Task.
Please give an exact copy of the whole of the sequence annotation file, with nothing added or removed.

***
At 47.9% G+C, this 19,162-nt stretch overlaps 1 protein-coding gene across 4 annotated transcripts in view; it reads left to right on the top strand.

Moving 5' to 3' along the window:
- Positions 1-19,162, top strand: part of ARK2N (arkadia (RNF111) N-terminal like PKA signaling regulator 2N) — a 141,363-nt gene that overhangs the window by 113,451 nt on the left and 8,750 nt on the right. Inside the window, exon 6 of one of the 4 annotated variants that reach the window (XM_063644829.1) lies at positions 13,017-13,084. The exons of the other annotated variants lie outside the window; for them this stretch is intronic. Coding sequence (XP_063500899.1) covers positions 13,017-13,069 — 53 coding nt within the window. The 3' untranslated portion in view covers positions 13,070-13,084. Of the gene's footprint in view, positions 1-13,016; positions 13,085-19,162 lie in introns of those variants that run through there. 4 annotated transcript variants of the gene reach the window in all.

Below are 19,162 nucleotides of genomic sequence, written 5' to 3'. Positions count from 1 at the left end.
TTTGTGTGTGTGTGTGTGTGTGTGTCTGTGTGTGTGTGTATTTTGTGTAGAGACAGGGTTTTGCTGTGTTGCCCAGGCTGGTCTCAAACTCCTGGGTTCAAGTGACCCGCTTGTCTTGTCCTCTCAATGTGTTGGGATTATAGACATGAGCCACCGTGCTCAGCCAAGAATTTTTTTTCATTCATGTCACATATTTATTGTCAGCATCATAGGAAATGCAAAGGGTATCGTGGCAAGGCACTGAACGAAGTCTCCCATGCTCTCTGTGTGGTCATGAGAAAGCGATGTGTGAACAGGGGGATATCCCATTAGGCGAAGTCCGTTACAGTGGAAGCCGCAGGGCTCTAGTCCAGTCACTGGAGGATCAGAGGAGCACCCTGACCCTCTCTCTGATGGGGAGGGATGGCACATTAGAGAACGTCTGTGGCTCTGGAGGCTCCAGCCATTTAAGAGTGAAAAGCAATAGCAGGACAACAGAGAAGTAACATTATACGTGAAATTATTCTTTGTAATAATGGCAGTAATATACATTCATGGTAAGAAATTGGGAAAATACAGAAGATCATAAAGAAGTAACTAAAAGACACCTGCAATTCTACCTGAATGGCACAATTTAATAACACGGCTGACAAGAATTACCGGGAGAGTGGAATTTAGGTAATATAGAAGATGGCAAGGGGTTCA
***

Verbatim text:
At 47.9% G+C, this 19,162-nt stretch overlaps 1 protein-coding gene across 4 annotated transcripts in view; it reads left to right on the top strand.

Moving 5' to 3' along the window:
- Positions 1-19,162, top strand: part of ARK2N (arkadia (RNF111) N-terminal like PKA signaling regulator 2N) — a 141,363-nt gene that overhangs the window by 113,451 nt on the left and 8,750 nt on the right. Inside the window, exon 6 of one of the 4 annotated variants that reach the window (XM_063644829.1) lies at positions 13,017-13,084. The exons of the other annotated variants lie outside the window; for them this stretch is intronic. Coding sequence (XP_063500899.1) covers positions 13,017-13,069 — 53 coding nt within the window. The 3' untranslated portion in view covers positions 13,070-13,084. Of the gene's footprint in view, positions 1-13,016; positions 13,085-19,162 lie in introns of those variants that run through there. 4 annotated transcript variants of the gene reach the window in all.

Below are 19,162 nucleotides of genomic sequence, written 5' to 3'. Positions count from 1 at the left end.
TTTGTGTGTGTGTGTGTGTGTGTGTCTGTGTGTGTGTGTATTTTGTGTAGAGACAGGGTTTTGCTGTGTTGCCCAGGCTGGTCTCAAACTCCTGGGTTCAAGTGACCCGCTTGTCTTGTCCTCTCAATGTGTTGGGATTATAGACATGAGCCACCGTGCTCAGCCAAGAATTTTTTTTCATTCATGTCACATATTTATTGTCAGCATCATAGGAAATGCAAAGGGTATCGTGGCAAGGCACTGAACGAAGTCTCCCATGCTCTCTGTGTGGTCATGAGAAAGCGATGTGTGAACAGGGGGATATCCCATTAGGCGAAGTCCGTTACAGTGGAAGCCGCAGGGCTCTAGTCCAGTCACTGGAGGATCAGAGGAGCACCCTGACCCTCTCTCTGATGGGGAGGGATGGCACATTAGAGAACGTCTGTGGCTCTGGAGGCTCCAGCCATTTAAGAGTGAAAAGCAATAGCAGGACAACAGAGAAGTAACATTATACGTGAAATTATTCTTTGTAATAATGGCAGTAATATACATTCATGGTAAGAAATTGGGAAAATACAGAAGATCATAAAGAAGTAACTAAAAGACACCTGCAATTCTACCTGAATGGCACAATTTAATAACACGGCTGACAAGAATTACCGGGAGAGTGGAATTTAGGTAATATAGAAGATGGCAAGGGGTTCA